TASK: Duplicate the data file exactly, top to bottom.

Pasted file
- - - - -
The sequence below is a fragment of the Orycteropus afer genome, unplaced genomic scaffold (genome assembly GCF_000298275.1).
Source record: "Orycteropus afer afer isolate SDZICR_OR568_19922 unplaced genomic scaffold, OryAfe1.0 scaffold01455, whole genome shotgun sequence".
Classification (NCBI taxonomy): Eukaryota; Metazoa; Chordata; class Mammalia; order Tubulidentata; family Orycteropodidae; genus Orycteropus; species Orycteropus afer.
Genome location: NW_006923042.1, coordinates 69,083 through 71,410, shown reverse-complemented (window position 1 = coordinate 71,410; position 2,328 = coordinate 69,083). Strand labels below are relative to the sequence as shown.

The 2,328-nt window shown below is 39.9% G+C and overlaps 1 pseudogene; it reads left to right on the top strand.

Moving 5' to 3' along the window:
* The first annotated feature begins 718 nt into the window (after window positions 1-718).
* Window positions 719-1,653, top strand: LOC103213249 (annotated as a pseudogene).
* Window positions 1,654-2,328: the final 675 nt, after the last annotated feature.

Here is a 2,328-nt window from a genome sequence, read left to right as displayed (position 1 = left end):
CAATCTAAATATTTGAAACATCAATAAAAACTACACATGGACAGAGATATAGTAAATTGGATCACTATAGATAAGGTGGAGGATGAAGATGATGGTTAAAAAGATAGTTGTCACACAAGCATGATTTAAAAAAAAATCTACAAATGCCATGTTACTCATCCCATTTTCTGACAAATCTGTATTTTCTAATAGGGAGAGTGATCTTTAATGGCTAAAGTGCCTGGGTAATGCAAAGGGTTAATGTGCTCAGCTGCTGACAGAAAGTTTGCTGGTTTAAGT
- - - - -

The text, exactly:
The sequence below is a fragment of the Orycteropus afer genome, unplaced genomic scaffold (genome assembly GCF_000298275.1).
Source record: "Orycteropus afer afer isolate SDZICR_OR568_19922 unplaced genomic scaffold, OryAfe1.0 scaffold01455, whole genome shotgun sequence".
Classification (NCBI taxonomy): Eukaryota; Metazoa; Chordata; class Mammalia; order Tubulidentata; family Orycteropodidae; genus Orycteropus; species Orycteropus afer.
Genome location: NW_006923042.1, coordinates 69,083 through 71,410, shown reverse-complemented (window position 1 = coordinate 71,410; position 2,328 = coordinate 69,083). Strand labels below are relative to the sequence as shown.

The 2,328-nt window shown below is 39.9% G+C and overlaps 1 pseudogene; it reads left to right on the top strand.

Moving 5' to 3' along the window:
* The first annotated feature begins 718 nt into the window (after window positions 1-718).
* Window positions 719-1,653, top strand: LOC103213249 (annotated as a pseudogene).
* Window positions 1,654-2,328: the final 675 nt, after the last annotated feature.

Here is a 2,328-nt window from a genome sequence, read left to right as displayed (position 1 = left end):
CAATCTAAATATTTGAAACATCAATAAAAACTACACATGGACAGAGATATAGTAAATTGGATCACTATAGATAAGGTGGAGGATGAAGATGATGGTTAAAAAGATAGTTGTCACACAAGCATGATTTAAAAAAAAATCTACAAATGCCATGTTACTCATCCCATTTTCTGACAAATCTGTATTTTCTAATAGGGAGAGTGATCTTTAATGGCTAAAGTGCCTGGGTAATGCAAAGGGTTAATGTGCTCAGCTGCTGACAGAAAGTTTGCTGGTTTAAGT